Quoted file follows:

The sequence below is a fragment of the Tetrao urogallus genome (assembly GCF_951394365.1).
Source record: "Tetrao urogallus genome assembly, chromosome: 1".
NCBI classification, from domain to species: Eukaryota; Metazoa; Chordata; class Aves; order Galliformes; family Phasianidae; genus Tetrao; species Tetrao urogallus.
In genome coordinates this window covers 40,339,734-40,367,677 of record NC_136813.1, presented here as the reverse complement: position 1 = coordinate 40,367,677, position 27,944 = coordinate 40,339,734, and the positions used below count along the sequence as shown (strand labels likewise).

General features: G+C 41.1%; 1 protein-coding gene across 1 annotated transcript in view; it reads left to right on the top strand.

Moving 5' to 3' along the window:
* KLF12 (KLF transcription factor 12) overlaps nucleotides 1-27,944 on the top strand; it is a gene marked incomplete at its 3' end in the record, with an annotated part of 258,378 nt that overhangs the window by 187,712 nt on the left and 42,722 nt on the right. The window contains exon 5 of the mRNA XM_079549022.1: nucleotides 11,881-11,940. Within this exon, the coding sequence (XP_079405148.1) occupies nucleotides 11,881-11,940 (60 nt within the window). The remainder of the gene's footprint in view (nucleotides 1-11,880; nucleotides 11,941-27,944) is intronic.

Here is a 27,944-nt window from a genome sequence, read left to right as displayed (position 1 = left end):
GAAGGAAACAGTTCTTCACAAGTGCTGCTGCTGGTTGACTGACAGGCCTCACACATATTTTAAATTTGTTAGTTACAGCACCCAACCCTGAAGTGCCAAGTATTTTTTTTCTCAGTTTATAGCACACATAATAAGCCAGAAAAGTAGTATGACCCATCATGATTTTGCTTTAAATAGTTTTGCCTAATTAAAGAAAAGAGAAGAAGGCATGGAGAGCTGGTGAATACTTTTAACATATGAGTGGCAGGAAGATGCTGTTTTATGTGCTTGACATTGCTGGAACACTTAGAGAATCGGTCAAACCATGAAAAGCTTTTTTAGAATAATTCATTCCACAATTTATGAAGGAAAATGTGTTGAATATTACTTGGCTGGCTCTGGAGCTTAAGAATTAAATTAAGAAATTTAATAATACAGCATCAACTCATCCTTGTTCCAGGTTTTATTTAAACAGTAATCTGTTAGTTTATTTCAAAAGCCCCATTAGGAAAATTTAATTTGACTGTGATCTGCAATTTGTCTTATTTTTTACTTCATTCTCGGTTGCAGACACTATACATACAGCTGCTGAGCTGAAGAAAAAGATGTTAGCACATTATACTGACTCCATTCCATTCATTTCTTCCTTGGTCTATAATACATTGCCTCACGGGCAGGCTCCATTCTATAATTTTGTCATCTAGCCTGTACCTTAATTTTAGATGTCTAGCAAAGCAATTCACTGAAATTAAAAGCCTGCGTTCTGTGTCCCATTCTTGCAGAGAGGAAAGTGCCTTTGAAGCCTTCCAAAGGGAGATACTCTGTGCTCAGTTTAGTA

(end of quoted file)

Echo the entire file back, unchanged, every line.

The sequence below is a fragment of the Tetrao urogallus genome (assembly GCF_951394365.1).
Source record: "Tetrao urogallus genome assembly, chromosome: 1".
NCBI classification, from domain to species: Eukaryota; Metazoa; Chordata; class Aves; order Galliformes; family Phasianidae; genus Tetrao; species Tetrao urogallus.
In genome coordinates this window covers 40,339,734-40,367,677 of record NC_136813.1, presented here as the reverse complement: position 1 = coordinate 40,367,677, position 27,944 = coordinate 40,339,734, and the positions used below count along the sequence as shown (strand labels likewise).

General features: G+C 41.1%; 1 protein-coding gene across 1 annotated transcript in view; it reads left to right on the top strand.

Moving 5' to 3' along the window:
* KLF12 (KLF transcription factor 12) overlaps nucleotides 1-27,944 on the top strand; it is a gene marked incomplete at its 3' end in the record, with an annotated part of 258,378 nt that overhangs the window by 187,712 nt on the left and 42,722 nt on the right. The window contains exon 5 of the mRNA XM_079549022.1: nucleotides 11,881-11,940. Within this exon, the coding sequence (XP_079405148.1) occupies nucleotides 11,881-11,940 (60 nt within the window). The remainder of the gene's footprint in view (nucleotides 1-11,880; nucleotides 11,941-27,944) is intronic.

Here is a 27,944-nt window from a genome sequence, read left to right as displayed (position 1 = left end):
GAAGGAAACAGTTCTTCACAAGTGCTGCTGCTGGTTGACTGACAGGCCTCACACATATTTTAAATTTGTTAGTTACAGCACCCAACCCTGAAGTGCCAAGTATTTTTTTTCTCAGTTTATAGCACACATAATAAGCCAGAAAAGTAGTATGACCCATCATGATTTTGCTTTAAATAGTTTTGCCTAATTAAAGAAAAGAGAAGAAGGCATGGAGAGCTGGTGAATACTTTTAACATATGAGTGGCAGGAAGATGCTGTTTTATGTGCTTGACATTGCTGGAACACTTAGAGAATCGGTCAAACCATGAAAAGCTTTTTTAGAATAATTCATTCCACAATTTATGAAGGAAAATGTGTTGAATATTACTTGGCTGGCTCTGGAGCTTAAGAATTAAATTAAGAAATTTAATAATACAGCATCAACTCATCCTTGTTCCAGGTTTTATTTAAACAGTAATCTGTTAGTTTATTTCAAAAGCCCCATTAGGAAAATTTAATTTGACTGTGATCTGCAATTTGTCTTATTTTTTACTTCATTCTCGGTTGCAGACACTATACATACAGCTGCTGAGCTGAAGAAAAAGATGTTAGCACATTATACTGACTCCATTCCATTCATTTCTTCCTTGGTCTATAATACATTGCCTCACGGGCAGGCTCCATTCTATAATTTTGTCATCTAGCCTGTACCTTAATTTTAGATGTCTAGCAAAGCAATTCACTGAAATTAAAAGCCTGCGTTCTGTGTCCCATTCTTGCAGAGAGGAAAGTGCCTTTGAAGCCTTCCAAAGGGAGATACTCTGTGCTCAGTTTAGTA